Navigating the new world of talent management

Employee benefits

Insights for today’s leaders on work mindsets

Burnout. Loneliness. Quiet quitting. As a leader in today’s business landscape, you’ve heard plenty about a negative mindset shift pervading today’s talent.

“Unfortunately, many of the ideas that have been proposed to explain the new talent landscape are not evidence-based, even if they seem plausible,” according to our Truist Leadership Institute (TLI) Purple PaperSM “The new world of talent.”

Here’s a sample of what our experts discovered after combing through recent reports, studies, articles, and client surveys.

Graphic showing how Percentages paint a picture: 43% of workers didn’t cite pay at all as a reason to quit (TLI); 64% say what they want from a job has changed since the pandemic (disclosure 1) (SHRM); 53% of remote workers report working more now than before the pandemic (disclosure 2) (Indeed); 52% had to take on more work duties when colleagues quit1 (SHRM)

5 guiding principles for today’s leaders

To help you cut through the clutter to what leaders really need—actionable, accurate advice on how to move forward—our experts at TLI built a research-driven framework of five top-priority principles. Enjoy this executive summary; then download the full report to dive deeper.

Today’s workers are: Individualistic and should boost retention with personalized interventions for high-value positions, rather than one-size-fits-all policy changes; Expectant and should show you value employees’ contributions by honoring more of their personal preferences for when and how they work with reasonable accommodations; Overworked and should pay close attention to the number of hours team members work, and avoid scope creep in what’s expected, especially when a colleague leaves the company (and their workload); Split in experiences and should recognize that exempt and non-exempt workers may have different experiences and should manage more inclusively and sensitively by developing companion policies for each group; Seeking boundaries and for remote workers should enable them to set and maintain lines between their work and nonwork life domains. Stop relying on flexible work to curb burnout.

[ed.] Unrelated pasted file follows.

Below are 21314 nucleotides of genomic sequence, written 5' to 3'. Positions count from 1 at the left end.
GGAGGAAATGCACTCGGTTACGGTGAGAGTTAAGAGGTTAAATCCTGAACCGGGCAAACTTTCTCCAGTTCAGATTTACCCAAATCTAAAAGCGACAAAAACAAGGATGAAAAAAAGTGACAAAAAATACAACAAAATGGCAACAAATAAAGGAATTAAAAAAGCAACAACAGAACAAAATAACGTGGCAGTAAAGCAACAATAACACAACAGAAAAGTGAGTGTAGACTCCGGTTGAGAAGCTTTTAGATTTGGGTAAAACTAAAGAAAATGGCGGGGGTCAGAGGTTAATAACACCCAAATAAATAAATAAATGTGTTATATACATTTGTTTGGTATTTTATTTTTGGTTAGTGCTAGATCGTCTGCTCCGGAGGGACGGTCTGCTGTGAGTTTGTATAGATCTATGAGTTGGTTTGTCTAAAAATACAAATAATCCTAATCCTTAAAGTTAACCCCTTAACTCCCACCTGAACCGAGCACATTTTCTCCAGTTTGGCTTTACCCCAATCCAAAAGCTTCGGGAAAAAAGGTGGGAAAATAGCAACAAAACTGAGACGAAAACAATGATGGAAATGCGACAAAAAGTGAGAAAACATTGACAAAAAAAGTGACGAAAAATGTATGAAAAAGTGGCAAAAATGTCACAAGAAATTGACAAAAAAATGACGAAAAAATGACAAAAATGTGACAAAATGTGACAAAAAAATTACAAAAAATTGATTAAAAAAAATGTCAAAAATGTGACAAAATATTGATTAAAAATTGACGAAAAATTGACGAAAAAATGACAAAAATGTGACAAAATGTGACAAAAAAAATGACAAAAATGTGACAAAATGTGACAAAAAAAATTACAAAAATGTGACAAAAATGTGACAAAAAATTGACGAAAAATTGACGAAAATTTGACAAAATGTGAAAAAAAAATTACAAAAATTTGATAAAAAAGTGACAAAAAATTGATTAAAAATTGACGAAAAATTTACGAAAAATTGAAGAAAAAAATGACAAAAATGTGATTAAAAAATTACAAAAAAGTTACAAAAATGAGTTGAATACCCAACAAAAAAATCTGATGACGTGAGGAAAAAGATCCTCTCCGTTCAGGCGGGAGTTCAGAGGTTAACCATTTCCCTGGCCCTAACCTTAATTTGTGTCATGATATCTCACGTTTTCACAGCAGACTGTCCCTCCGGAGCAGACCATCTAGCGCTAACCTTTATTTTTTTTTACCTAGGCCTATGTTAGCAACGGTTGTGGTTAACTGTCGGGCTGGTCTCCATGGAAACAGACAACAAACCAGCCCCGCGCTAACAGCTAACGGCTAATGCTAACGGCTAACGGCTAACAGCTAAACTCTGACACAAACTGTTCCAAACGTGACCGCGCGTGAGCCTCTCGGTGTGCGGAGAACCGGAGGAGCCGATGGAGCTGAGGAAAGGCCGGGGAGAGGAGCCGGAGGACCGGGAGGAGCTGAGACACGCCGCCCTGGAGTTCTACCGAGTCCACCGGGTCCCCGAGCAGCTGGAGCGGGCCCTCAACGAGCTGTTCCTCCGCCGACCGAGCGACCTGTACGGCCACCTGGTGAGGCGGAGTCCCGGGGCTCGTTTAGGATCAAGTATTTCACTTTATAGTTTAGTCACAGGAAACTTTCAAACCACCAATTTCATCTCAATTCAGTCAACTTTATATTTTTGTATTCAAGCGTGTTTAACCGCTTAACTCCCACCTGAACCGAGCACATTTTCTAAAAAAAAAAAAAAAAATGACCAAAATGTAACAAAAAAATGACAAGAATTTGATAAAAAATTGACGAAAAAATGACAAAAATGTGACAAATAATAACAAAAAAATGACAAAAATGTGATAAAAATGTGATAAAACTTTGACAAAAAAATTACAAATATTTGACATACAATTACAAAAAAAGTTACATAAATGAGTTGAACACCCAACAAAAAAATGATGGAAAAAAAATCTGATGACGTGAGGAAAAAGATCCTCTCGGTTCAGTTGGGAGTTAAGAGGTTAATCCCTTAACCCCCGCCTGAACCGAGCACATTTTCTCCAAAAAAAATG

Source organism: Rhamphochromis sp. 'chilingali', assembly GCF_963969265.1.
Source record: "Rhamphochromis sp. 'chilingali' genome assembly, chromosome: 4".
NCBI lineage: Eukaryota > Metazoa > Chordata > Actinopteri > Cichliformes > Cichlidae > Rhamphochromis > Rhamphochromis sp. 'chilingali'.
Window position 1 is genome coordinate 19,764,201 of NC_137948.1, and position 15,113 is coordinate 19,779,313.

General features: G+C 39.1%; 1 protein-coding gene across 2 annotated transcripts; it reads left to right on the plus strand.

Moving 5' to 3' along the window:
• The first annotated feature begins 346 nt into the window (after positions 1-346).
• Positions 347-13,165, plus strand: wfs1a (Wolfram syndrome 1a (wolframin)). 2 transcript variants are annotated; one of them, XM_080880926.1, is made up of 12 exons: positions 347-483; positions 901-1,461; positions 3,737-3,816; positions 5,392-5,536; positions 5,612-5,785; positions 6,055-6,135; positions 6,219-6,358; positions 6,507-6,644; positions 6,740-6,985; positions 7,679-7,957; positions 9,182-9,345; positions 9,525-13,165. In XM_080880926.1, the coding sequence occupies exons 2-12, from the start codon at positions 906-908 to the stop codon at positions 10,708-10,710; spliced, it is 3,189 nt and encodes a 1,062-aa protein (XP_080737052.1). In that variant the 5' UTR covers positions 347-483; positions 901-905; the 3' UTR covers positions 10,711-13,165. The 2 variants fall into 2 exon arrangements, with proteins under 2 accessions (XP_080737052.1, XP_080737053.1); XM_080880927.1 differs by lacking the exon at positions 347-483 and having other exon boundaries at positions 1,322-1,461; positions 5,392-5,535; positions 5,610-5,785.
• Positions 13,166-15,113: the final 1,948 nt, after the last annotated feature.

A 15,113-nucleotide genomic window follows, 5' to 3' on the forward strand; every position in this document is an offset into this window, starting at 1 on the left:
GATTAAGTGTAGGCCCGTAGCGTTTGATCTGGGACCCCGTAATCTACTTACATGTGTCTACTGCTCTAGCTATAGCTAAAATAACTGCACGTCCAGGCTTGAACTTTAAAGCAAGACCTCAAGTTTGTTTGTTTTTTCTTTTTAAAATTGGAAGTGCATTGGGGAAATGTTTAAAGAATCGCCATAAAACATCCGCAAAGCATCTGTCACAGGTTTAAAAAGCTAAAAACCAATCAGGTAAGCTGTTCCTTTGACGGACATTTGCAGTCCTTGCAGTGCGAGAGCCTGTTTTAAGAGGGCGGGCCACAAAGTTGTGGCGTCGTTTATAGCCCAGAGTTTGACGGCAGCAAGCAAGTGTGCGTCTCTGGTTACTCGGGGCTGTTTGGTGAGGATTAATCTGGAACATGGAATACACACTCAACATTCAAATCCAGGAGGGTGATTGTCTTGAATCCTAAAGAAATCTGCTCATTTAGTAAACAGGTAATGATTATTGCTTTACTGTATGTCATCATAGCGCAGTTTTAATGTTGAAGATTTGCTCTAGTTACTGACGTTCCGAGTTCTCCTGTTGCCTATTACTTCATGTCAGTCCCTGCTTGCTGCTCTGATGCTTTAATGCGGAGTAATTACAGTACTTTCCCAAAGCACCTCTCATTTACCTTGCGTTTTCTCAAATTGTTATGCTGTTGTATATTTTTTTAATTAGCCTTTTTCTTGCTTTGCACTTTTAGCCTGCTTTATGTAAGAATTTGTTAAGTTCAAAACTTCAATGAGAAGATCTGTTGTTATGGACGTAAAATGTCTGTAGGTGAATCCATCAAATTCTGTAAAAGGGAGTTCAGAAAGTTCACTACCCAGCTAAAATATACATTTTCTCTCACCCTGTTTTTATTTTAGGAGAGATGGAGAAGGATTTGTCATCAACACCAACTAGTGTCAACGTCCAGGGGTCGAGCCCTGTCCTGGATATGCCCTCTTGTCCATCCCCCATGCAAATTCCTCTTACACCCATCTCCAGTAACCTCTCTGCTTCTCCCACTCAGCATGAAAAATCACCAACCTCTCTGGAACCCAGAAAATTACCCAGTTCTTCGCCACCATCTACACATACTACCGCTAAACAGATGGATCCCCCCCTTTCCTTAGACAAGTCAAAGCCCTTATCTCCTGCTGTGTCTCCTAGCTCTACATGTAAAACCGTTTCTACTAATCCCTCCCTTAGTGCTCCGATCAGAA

4 leadership traits to nurture in yourself

Understanding the psychology of the American worker is only part of the puzzle. Research shows that modern leaders benefit from looking inward, as well.

4 leadership traits: Empathy -- Ask questions, encourage more sharing, and separate your own experiences from what you’re hearing; Connection -- Make time every day to connect with people on your team virtually or in person to find out how their work and lives are going; Trust -- Embrace flexibility, shifting your leadership focus to measuring input/output ratios and outcomes; Resilience -- Create healthy, mindful boundaries between work and nonwork time and thought. This will support long-term resilience in yourself and your team.